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   Home >> Library index >>Learning Disability >> Parents struggle to get info from Sion hospital 
Parents struggle to get info from Sion hospital 
By Rukmini Shrinivasan/TNN 

Mumbai: Fed up with what they allege is corruption and malpractice which they have encountered in Sion Hospital’s Learning Disability Clinic, a few determined Mumbai parents and educators are taking the fight to the hospital—using the Right to Information Act as their weapon. Sion hospital is the only centre in the state where children can be tested for learning disabilities (LD) and given the all-important LD certificate. 
The Counsellors Association of India (CAI) is planning a court plea against the hospital’s LD centre following complaints from parents. 
On January 18, Medha Lotlikar, a special educator at the Parents Forum for Appropriate Education of the Child (PACE), sent an application under the Maharashtra Right to Information Act (MRTI) to Sion hospital. The application asked for information about the testing procedures at Sion hospital. However, the reply, given by Dr Madhuri Kulkarni, head of the department of paediatrics, says Lotlikar, was unsatisfying and Lotlikar has resent her request for information a few days ago. 
“Most of the replies are vague and are not replies to the specific questions we asked,’’ says Lotlikar. The reply, of which TOI has a copy, ignores many of the sub-questions. While the application asked 13 questions, only one was answered. “All the questions relating to what happens to students who study in Indian languages have been ignored,’’ she says. Sion hospital conducts tests in English only, and several special educators have objected to this as only a small minority of children in Maharashtra study and speak in English.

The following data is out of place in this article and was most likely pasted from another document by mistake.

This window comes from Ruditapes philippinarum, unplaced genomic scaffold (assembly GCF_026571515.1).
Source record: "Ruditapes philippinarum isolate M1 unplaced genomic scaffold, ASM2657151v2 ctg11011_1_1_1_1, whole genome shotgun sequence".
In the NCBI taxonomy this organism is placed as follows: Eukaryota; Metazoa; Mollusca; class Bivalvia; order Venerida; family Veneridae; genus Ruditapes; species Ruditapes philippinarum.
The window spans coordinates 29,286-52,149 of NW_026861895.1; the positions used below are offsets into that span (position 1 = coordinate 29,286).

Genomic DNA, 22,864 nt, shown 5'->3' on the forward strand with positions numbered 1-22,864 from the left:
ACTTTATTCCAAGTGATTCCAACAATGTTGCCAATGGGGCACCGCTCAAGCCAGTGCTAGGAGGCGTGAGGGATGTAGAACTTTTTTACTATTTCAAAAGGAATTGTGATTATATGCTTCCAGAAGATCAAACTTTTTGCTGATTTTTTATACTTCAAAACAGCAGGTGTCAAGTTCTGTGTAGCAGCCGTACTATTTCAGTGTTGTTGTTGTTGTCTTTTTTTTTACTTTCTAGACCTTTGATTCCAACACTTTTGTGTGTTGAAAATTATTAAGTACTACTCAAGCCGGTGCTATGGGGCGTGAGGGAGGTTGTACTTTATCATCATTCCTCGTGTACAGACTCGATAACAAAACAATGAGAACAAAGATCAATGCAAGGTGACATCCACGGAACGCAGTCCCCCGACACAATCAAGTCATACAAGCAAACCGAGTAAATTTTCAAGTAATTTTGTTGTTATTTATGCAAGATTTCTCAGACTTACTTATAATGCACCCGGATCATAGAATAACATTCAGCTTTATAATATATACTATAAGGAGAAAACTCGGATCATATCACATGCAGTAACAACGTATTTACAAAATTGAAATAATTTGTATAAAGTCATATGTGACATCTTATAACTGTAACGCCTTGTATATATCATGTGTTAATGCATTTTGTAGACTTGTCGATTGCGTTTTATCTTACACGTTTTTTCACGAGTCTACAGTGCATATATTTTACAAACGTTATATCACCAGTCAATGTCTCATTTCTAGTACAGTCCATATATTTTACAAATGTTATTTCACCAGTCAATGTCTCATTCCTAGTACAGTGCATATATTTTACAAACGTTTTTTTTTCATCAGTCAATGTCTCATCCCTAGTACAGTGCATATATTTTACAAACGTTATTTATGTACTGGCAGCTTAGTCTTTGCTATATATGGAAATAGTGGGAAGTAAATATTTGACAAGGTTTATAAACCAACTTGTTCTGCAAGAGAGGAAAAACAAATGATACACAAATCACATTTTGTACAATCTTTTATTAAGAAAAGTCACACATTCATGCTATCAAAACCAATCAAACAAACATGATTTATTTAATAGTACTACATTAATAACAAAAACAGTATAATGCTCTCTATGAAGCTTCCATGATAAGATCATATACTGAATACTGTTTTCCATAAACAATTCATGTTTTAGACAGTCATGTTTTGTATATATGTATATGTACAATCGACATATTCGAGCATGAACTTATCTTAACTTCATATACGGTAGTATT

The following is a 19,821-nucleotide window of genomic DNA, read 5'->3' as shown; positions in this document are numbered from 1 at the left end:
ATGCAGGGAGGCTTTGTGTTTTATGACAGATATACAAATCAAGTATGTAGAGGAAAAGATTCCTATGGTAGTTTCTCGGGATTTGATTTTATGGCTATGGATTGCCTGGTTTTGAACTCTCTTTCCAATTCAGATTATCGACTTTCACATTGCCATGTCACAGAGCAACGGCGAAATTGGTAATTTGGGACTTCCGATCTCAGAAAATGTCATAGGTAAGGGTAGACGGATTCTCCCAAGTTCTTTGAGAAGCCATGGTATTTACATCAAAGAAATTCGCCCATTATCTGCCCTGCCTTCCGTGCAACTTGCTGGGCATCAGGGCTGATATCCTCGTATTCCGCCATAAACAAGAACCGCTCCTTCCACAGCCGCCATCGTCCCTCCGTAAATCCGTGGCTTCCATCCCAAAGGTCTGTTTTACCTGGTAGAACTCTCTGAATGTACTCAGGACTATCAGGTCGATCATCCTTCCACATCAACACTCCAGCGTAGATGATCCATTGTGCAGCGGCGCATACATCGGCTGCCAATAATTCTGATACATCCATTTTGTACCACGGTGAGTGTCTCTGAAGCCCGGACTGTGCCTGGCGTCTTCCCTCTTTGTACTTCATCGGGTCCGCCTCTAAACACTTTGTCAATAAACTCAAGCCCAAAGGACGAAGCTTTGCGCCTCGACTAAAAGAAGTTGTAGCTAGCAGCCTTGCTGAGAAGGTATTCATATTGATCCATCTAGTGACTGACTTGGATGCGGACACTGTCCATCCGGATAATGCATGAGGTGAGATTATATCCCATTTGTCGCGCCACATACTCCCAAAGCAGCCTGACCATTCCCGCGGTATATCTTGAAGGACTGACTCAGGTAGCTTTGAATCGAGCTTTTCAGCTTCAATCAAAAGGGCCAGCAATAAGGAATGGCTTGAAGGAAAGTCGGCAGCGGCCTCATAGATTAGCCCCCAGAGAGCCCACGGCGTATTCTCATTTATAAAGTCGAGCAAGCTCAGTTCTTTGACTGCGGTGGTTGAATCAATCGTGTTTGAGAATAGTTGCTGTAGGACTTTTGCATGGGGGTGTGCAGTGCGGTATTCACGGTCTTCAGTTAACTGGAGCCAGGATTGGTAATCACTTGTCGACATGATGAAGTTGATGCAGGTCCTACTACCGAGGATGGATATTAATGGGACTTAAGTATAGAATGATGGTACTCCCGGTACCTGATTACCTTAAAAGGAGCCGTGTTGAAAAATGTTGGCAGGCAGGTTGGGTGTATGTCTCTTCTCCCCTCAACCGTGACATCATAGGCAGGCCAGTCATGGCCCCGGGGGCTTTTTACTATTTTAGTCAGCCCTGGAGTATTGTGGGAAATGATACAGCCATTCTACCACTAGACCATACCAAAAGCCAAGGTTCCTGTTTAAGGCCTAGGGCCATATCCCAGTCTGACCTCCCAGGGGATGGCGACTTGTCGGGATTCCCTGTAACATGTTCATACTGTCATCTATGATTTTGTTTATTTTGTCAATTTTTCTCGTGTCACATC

“Since LD was first detected in Western countries, the tests are available in English. It is not our job to develop tests. If people from the education field come forward to develop tests in vernacular languages, as has been done in Karnataka, we will use them,’’ says Kulkarni. 
In another application, Runa Damji, another special educator with PACE asked questions related to the definitions of ‘slow learners’, ‘mental retardation’ and ‘learning disability’. She also asked how many cases the hospital has identified in each of the three disabilities. 
This time, the reply said the number of cases was “confidential’’ and gave only an approximate figure. “Certain information need not be disclosed under 7(k), MRTI,’’ it added. However, the section says that information need not be disclosed only if it “relates to personal information, the disclosure of which has no relation to any public interest’’. Kulkarni says the clinic had responded to the requests for information as best as they could. 
The information they have got has given Damji and Lotlikar food for thought. “They have said they dealt with approximately 1,000 cases of LD from April 2003 to February 2005. But they have also said they conduct seven tests, each of which takes at least one hour. So if they can manage only one test a day, how have they conducted 1,000 cases in less than two years?’’ Lotlikar asks. She says she knows children who have got the certificate without stepping into the hospital. Kulkarni vehemently denies any allegations of irregularities and says, “It is one of the best clinics and people from all over India and abroad come to see the work.’’ 
For years now, parents of children who may have LDs like dyslexia, dysgraphia or discalculia have done the rounds of Sion hospital. Since it is the only centre in the state, the wait is long and sometimes leads to students failing the year. “Several parents admit to having paid bribes to speed up the process and get the certificate. Parents say they are treated rudely and that the tests frighten the child,’’ says Dr Harish Shetty, president, CAI. 
While several counsellors have been asking the state to set up more testing centres and end Sion hospital’s monopoly, the hospital, says Dr Shetty, has not asked that its burden be eased. “It is not our job to put a request. Other people can come forward,’’ says Dr Kulkarni, agreeing that the clinic is overburdened.